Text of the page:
This post is also available in: 日本語 (Japanese)
According to the 2021 Unit 42 Ransomware Threat Report, the healthcare sector was the most targeted vertical for ransomware in 2020. The report noted that ransomware operators likely targeted the sector, knowing that healthcare organizations were under enormous pressure from an influx of COVID-19 patients. They could not afford to have their systems locked out and thereby would be likely to pay a ransom. In May 2021, the FBI issued an alert stating that the Conti ransomware group, which had recently taken down Ireland’s healthcare system, had also attacked at least 16 healthcare and first-responder networks in the U.S. the previous year.
The research firm, Comparitech, tracked more than 92 individual ransomware attacks in the U.S. healthcare sector in 2020 — a 60 percent increase over the previous year. This affected more than 600 clinics, hospitals and organizations, including more than 18 million patient records. Estimated costs of these attacks reached nearly $21 billion. We have concluded that threat actors target healthcare organizations based on several factors:
- The Value of the Data Organizations Control and Maintain — Since many threat actors are motivated largely by monetary rewards, they target organizations that have valuable financial and/or data assets that can be converted to funds. Healthcare organizations gather a very broad span of information on their patients, including full contact information, Social Security numbers, payment card data, sensitive health information and healthcare insurance information. Many healthcare delivery organizations (HDOs) also make research part of their operations, which adds to this vast pool of highly valuable data. In total, this provides threat actors with opportunities for data theft, fraudulent insider acts and criminal schemes, such as waging insurance fraud.
- The Perceived Security Posture of the Organization — Healthcare organizations include small and large organizations, spanning from device manufacturers to technology suppliers and HDOs, and each has a unique dedication to security. So, it’s important to not apply generalizations. However, threat actors may well do just that. Healthcare is often considered lean on highly skilled IT/security manpower. The less secure a sector appears to be, the more attacks they will likely receive.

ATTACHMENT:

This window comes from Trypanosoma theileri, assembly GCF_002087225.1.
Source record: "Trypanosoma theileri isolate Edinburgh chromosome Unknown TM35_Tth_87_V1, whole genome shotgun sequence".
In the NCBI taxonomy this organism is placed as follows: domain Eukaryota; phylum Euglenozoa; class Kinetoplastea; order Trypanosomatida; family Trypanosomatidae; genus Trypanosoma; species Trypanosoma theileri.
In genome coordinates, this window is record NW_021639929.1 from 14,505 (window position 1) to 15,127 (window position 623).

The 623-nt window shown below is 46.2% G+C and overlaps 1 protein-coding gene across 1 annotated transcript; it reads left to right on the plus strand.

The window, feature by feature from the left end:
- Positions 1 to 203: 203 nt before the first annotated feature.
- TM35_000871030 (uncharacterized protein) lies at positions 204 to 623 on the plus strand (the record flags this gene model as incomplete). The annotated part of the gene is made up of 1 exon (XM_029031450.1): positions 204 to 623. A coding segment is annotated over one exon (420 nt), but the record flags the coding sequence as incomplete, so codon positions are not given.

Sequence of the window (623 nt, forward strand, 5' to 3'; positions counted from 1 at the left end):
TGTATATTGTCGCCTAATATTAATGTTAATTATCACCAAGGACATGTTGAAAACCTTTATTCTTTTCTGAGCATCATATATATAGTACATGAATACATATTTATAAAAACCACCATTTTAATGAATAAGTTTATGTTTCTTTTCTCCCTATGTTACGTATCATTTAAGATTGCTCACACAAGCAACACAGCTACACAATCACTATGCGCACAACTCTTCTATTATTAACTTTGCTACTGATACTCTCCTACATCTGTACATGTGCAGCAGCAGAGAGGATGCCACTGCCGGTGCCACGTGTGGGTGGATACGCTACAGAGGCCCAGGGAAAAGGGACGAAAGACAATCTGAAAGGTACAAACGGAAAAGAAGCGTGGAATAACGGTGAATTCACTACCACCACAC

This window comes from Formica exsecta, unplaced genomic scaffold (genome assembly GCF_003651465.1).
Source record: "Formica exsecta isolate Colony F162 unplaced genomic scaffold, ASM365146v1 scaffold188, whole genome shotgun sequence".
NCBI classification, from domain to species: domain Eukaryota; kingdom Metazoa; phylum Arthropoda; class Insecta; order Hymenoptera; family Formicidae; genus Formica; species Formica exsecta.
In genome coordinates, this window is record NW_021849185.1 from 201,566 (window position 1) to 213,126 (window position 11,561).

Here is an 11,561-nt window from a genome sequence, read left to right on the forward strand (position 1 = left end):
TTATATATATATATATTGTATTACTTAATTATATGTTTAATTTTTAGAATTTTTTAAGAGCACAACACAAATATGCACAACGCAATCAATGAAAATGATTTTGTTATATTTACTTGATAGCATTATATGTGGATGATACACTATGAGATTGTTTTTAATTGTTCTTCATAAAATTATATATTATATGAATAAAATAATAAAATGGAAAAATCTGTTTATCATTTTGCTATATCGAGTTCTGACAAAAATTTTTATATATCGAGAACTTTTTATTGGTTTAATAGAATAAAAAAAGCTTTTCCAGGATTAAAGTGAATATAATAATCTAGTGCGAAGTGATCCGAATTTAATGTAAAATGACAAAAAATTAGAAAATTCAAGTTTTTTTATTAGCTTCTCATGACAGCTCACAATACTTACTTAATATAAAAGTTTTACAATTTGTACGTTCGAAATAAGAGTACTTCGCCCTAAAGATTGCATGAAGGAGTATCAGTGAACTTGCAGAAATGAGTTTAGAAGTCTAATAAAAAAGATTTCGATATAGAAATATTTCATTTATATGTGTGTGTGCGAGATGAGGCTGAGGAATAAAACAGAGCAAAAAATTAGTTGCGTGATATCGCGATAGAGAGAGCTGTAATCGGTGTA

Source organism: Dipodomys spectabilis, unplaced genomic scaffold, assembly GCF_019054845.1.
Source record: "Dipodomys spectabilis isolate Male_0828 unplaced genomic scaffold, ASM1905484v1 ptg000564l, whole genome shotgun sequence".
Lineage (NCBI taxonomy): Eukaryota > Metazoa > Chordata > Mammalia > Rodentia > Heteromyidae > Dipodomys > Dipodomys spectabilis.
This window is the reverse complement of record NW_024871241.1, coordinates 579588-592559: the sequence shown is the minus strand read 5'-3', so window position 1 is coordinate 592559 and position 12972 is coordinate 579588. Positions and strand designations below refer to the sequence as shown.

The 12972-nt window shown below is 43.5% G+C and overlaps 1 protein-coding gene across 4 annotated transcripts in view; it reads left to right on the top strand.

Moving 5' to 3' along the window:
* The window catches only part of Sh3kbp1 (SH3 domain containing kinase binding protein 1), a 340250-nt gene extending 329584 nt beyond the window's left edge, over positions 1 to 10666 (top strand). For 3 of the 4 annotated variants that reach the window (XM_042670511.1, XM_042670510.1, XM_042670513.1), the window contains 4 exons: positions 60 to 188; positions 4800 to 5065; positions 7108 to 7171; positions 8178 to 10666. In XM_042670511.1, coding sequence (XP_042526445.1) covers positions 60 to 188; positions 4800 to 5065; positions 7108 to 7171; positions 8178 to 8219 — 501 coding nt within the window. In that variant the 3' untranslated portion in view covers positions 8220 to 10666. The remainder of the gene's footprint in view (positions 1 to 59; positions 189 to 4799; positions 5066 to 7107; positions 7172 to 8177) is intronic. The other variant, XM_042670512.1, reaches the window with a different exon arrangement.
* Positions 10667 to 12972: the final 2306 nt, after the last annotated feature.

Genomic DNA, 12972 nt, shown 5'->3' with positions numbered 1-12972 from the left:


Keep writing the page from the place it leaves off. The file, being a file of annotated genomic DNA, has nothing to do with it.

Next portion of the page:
- The Security Posture of the Organization — Attackers are naturally going to be more successful if there are vulnerabilities in the organization’s defensive armor. With the growing complexity in the IT landscape, many healthcare organizations (and other organizations) are struggling to close every gap. Today’s threat actors are highly skilled at scanning for any open port, exposed cloud misconfiguration or other vulnerability. And, the incidents for which we are called to assist correlate to one or more vulnerabilities left open.
- Criticality of Ongoing Operations — We know that certain tactics rely on the organization’s need to keep systems up and running in order to keep core operations functional. Healthcare organizations cannot afford discontinuity in patient care. Outages (system-wide, partial or localized) are unacceptable, which can force systems, such as a network switch, to go without patching/rebooting or proper maintenance for years. If the organization does not have an incident response (IR) plan to restore operations from backups, they may feel more compelled to pay attackers. And, even if the organization does have an IR plan and backups in place, some organizations still pay the ransom because backup systems may also get impacted or the volume of data and systems to restore is beyond what the backup systems are capable of handling in a reasonable amount of time. Regardless of the overall quality of the backup solution, if attackers are able to lock up just one important system that hasn’t been recently or properly backed up, organizations may find themselves in the position of having to consider paying for the decryption key.